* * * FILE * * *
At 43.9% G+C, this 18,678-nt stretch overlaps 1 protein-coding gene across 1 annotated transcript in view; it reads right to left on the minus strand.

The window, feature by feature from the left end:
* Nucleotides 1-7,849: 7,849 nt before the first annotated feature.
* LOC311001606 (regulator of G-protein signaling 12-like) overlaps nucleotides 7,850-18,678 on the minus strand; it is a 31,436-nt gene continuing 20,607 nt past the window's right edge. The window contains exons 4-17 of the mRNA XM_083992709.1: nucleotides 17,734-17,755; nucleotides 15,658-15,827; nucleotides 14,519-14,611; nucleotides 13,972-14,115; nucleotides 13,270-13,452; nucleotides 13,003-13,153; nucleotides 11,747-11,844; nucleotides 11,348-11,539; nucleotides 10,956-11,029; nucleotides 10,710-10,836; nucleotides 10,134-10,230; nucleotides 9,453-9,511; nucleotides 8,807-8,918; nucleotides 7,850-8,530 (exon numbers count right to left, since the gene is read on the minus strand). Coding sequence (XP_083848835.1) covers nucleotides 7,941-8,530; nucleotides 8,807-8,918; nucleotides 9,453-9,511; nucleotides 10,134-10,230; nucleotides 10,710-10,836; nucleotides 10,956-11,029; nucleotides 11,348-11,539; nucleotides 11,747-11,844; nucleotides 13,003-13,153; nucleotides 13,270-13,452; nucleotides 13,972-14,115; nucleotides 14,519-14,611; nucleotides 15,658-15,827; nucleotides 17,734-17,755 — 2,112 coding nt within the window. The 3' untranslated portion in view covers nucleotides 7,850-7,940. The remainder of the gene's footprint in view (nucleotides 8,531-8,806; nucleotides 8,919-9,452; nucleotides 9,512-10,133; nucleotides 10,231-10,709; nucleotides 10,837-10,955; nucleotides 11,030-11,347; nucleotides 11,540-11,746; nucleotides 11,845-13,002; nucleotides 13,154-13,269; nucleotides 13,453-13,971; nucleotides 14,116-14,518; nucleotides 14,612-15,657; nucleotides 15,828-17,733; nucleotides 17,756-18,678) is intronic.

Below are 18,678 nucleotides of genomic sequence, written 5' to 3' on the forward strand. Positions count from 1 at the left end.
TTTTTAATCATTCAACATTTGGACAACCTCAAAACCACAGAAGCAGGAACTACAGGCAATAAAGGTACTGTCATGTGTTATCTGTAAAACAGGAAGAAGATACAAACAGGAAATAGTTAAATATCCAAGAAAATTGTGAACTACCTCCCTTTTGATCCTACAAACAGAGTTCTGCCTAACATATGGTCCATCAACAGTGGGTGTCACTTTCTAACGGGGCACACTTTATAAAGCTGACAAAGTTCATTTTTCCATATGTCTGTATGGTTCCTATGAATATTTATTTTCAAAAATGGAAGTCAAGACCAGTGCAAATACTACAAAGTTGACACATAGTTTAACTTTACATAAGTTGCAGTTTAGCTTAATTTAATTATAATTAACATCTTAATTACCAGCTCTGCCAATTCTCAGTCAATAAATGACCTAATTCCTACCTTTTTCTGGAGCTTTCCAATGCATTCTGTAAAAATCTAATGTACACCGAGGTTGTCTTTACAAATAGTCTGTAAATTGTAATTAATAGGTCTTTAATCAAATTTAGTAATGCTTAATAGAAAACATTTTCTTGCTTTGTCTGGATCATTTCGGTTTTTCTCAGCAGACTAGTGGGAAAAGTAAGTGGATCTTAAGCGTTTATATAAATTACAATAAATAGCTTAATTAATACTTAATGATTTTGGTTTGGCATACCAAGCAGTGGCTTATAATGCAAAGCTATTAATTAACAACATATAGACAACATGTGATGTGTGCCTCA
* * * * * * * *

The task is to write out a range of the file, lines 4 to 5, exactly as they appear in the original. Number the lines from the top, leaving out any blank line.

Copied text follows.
* LOC311001606 (regulator of G-protein signaling 12-like) overlaps nucleotides 7,850-18,678 on the minus strand; it is a 31,436-nt gene continuing 20,607 nt past the window's right edge. The window contains exons 4-17 of the mRNA XM_083992709.1: nucleotides 17,734-17,755; nucleotides 15,658-15,827; nucleotides 14,519-14,611; nucleotides 13,972-14,115; nucleotides 13,270-13,452; nucleotides 13,003-13,153; nucleotides 11,747-11,844; nucleotides 11,348-11,539; nucleotides 10,956-11,029; nucleotides 10,710-10,836; nucleotides 10,134-10,230; nucleotides 9,453-9,511; nucleotides 8,807-8,918; nucleotides 7,850-8,530 (exon numbers count right to left, since the gene is read on the minus strand). Coding sequence (XP_083848835.1) covers nucleotides 7,941-8,530; nucleotides 8,807-8,918; nucleotides 9,453-9,511; nucleotides 10,134-10,230; nucleotides 10,710-10,836; nucleotides 10,956-11,029; nucleotides 11,348-11,539; nucleotides 11,747-11,844; nucleotides 13,003-13,153; nucleotides 13,270-13,452; nucleotides 13,972-14,115; nucleotides 14,519-14,611; nucleotides 15,658-15,827; nucleotides 17,734-17,755 — 2,112 coding nt within the window. The 3' untranslated portion in view covers nucleotides 7,850-7,940. The remainder of the gene's footprint in view (nucleotides 8,531-8,806; nucleotides 8,919-9,452; nucleotides 9,512-10,133; nucleotides 10,231-10,709; nucleotides 10,837-10,955; nucleotides 11,030-11,347; nucleotides 11,540-11,746; nucleotides 11,845-13,002; nucleotides 13,154-13,269; nucleotides 13,453-13,971; nucleotides 14,116-14,518; nucleotides 14,612-15,657; nucleotides 15,828-17,733; nucleotides 17,756-18,678) is intronic.

Below are 18,678 nucleotides of genomic sequence, written 5' to 3' on the forward strand. Positions count from 1 at the left end.